at least one additional antenna element, wherein said combiner combines outputs of said first antenna element, said second antenna element, and said at least one additional antenna element to generate said combined signal and wherein said first unit determines individual channel responses for said first antenna element, said second antenna element, and said at least one additional antenna element for each of the base stations of interest.
25. The communication device of claim 23 wherein:
said controller repeatedly updates said weight of said first antenna element.
26. The communication device of claim 25 wherein:
said controller updates said weight of said first antenna element at intervals that depend upon a Doppler rate associated with said communication device.
27. The communication device of claim 23 wherein:
said interference-related quality criterion includes a signal to interference and noise ratio (SINR).
28. The communication device of claim 23 wherein:
said first unit regularly applies a predetermined weight to said first antenna element for use in determining said individual channel responses.
29. The communication device of claim 23 wherein:
said first unit determines said individual channel responses for said first and second antenna elements using a combined channel response for said first and second antenna elements for each base station of interest.
Description
FIELD OF THE INVENTION

The invention relates generally to communication systems and, more particularly, to interference reduction techniques for use therein.

BACKGROUND OF THE INVENTION

In a cellular communication system, a plurality of wireless base stations are typically used to provide communication services to mobile users within the system. Each base station will often service multiple users within a coverage region or cell associated with the base station. To allow multiple users to share a base station, a multiple access scheme is typically employed. One multiple access technique that is becoming increasingly popular is code division multiple access (CDMA). In a CDMA-based system, a plurality of substantially orthogonal codes (usually taking the form of pseudo-random noise sequences) are used to spread spectrum modulate user signals within the system. Each modulated user signal has an overlapping frequency spectrum with other modulated user signals associated with the base station. However, because the underlying modulation codes are orthogonal, each user signal can be independently demodulated by performing a correlation operation using the appropriate code.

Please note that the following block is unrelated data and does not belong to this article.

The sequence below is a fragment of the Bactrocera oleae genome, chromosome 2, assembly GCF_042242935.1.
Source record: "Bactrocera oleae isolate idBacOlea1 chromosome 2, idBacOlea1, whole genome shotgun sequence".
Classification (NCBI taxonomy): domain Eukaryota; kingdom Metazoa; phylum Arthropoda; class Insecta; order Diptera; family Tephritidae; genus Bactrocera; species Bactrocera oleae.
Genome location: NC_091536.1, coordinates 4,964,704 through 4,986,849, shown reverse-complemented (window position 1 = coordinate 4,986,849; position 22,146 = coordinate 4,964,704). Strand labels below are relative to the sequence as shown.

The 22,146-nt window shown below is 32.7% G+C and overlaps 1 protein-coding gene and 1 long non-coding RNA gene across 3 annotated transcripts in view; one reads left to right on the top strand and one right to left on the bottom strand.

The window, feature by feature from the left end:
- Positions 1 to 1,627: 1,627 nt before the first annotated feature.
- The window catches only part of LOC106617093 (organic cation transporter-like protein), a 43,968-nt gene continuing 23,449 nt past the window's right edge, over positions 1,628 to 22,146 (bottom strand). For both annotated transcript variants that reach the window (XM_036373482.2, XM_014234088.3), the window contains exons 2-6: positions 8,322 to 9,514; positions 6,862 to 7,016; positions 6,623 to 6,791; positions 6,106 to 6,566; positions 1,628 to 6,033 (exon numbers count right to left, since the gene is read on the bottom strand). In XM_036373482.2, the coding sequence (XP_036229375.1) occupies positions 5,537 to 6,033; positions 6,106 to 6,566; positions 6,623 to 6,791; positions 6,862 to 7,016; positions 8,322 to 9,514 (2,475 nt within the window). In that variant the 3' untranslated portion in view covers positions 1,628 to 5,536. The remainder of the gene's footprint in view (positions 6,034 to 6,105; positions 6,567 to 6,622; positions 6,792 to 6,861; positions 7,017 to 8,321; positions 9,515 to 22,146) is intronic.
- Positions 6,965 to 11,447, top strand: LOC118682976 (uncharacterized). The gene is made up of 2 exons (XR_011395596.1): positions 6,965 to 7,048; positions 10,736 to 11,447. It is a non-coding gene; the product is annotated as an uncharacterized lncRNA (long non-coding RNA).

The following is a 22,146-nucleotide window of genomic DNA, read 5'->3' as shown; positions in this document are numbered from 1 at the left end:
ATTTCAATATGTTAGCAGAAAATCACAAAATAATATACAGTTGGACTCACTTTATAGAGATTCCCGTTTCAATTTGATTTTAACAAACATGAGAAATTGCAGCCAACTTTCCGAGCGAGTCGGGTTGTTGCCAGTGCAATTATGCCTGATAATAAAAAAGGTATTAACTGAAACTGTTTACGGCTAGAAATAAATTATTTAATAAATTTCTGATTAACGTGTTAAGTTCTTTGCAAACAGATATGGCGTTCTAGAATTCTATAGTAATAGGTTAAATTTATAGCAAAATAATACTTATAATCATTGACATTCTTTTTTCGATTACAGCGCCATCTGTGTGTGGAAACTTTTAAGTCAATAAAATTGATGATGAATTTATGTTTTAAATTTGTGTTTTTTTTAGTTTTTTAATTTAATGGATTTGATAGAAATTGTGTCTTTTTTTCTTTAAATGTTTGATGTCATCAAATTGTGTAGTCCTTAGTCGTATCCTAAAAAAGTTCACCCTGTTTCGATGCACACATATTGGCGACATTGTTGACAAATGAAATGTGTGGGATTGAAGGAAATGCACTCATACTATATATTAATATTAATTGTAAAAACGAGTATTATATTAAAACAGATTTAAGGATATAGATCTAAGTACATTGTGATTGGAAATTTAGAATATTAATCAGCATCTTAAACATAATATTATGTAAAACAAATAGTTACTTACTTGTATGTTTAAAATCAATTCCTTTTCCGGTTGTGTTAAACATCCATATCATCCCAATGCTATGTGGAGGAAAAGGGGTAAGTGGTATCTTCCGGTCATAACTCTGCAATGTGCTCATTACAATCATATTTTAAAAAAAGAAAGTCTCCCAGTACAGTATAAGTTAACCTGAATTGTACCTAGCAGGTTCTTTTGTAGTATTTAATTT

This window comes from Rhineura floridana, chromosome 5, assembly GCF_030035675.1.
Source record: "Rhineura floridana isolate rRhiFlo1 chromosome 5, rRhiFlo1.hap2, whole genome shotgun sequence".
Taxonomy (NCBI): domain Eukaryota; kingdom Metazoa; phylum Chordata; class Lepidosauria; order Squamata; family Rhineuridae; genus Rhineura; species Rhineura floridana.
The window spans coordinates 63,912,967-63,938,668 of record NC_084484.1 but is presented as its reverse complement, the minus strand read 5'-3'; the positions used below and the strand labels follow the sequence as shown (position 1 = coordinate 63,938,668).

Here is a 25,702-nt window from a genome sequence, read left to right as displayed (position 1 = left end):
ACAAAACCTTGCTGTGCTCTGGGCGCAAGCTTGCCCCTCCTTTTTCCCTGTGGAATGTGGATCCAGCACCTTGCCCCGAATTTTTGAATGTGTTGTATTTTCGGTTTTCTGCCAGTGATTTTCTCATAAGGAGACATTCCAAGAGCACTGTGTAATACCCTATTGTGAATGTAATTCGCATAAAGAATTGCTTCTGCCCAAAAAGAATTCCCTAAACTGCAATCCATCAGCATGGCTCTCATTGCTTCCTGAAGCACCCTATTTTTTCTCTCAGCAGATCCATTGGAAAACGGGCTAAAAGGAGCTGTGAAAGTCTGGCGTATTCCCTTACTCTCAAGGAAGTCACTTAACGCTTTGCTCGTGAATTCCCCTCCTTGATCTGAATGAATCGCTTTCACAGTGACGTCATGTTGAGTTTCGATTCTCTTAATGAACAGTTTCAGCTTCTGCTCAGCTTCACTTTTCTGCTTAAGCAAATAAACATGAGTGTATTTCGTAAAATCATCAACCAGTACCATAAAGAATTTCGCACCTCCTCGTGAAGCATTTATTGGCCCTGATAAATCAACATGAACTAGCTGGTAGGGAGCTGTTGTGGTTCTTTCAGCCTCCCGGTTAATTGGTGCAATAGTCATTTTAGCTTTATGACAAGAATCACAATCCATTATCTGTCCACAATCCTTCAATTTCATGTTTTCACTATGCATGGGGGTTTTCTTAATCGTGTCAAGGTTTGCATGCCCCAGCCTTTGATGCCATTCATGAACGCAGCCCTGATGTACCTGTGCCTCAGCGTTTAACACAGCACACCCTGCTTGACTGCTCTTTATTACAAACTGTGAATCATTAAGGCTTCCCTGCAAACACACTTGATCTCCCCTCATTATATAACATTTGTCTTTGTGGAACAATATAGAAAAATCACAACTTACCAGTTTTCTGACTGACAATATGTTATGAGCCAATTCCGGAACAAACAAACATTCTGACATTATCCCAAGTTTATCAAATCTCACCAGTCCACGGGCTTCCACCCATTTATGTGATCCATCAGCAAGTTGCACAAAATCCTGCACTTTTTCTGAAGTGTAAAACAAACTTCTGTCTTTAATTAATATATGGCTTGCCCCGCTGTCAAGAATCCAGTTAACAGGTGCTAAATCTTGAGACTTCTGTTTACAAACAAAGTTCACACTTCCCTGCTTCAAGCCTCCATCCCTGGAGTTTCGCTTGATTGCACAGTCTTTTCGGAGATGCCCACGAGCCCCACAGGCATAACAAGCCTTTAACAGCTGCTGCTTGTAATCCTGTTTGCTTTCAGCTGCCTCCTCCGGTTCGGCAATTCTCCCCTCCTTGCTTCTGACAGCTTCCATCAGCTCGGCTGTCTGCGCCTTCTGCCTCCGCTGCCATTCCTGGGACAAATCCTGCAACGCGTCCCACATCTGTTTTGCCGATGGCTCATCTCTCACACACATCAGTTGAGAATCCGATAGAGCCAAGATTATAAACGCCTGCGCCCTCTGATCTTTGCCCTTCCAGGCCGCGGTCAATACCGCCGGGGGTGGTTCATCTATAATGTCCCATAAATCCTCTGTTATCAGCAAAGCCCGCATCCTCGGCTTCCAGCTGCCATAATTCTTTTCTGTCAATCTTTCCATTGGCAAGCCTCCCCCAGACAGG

In at least one CDMA-based cellular standard, each of the base stations in a system maintains a pilot channel that continuously transmits a predetermined pilot sequence. These pilot signals may then be utilized by users in the system to perform, for example, channel estimation, handover operations, and/or other functions. Pilots from different base stations are sometimes distinguished by a time offset between individual base stations. Thus, a pilot having a specific time offset (from, for example, an absolute time reference) will be known to have come from a corresponding base station. As can be appreciated, a communication device operating within a cellular-based system implementing CDMA will often receive overlapping communication signals from a variety of different sources (e.g., other base stations, etc.). These overlapping signals represent interference in the system and can degrade system performance. Any reduction in such interference, therefore, may enhance the quality of the corresponding communication link or increase the capacity of the system. Thus, there is a general need for methods and structures to reduce interference in cellular communication systems.

BRIEF DESCRIPTION OF THE DRAWINGS

FIG. 1 is a simplified top view illustrating a cellular communication system that can utilize the principles of the present invention;

FIG. 2 is a block diagram illustrating a receiver system in accordance with an embodiment of the present invention that is capable of achieving reduced interference;

FIG. 3 is a block diagram illustrating a receiver system in accordance with another embodiment of the present invention;

FIG. 4 is a flowchart illustrating a method for reducing interference in a communication device in accordance with an embodiment of the present invention; and

FIG. 5 is a timing diagram illustrating the timing associated with the method of FIG. 4 in accordance with an embodiment of the present invention.